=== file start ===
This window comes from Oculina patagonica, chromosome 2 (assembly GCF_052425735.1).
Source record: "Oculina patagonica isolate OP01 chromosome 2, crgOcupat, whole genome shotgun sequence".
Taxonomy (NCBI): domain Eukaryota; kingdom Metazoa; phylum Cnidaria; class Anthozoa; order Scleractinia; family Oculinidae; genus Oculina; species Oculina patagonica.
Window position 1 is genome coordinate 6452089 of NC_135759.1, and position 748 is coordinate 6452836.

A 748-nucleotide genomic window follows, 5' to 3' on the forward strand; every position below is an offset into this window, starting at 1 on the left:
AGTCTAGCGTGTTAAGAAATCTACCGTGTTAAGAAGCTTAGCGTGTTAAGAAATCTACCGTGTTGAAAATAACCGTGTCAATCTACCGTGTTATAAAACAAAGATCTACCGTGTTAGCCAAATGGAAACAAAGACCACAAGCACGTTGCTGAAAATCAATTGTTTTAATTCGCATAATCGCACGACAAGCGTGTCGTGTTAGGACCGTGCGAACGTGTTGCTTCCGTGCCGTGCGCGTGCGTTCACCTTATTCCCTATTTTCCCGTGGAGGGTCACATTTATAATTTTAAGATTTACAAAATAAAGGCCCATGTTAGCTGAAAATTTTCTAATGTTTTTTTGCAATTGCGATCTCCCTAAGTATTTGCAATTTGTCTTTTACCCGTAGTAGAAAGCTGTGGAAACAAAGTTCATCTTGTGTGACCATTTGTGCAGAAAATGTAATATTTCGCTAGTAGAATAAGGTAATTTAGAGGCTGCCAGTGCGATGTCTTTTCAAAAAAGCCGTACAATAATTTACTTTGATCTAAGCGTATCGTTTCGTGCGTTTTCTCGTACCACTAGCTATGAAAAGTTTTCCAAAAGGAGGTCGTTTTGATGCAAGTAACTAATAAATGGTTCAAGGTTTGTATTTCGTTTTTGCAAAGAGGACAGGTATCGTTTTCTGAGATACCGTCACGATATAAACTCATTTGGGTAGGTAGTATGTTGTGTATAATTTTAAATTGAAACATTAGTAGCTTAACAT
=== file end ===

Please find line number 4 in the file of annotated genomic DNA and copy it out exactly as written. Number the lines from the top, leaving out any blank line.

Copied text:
Window position 1 is genome coordinate 6452089 of NC_135759.1, and position 748 is coordinate 6452836.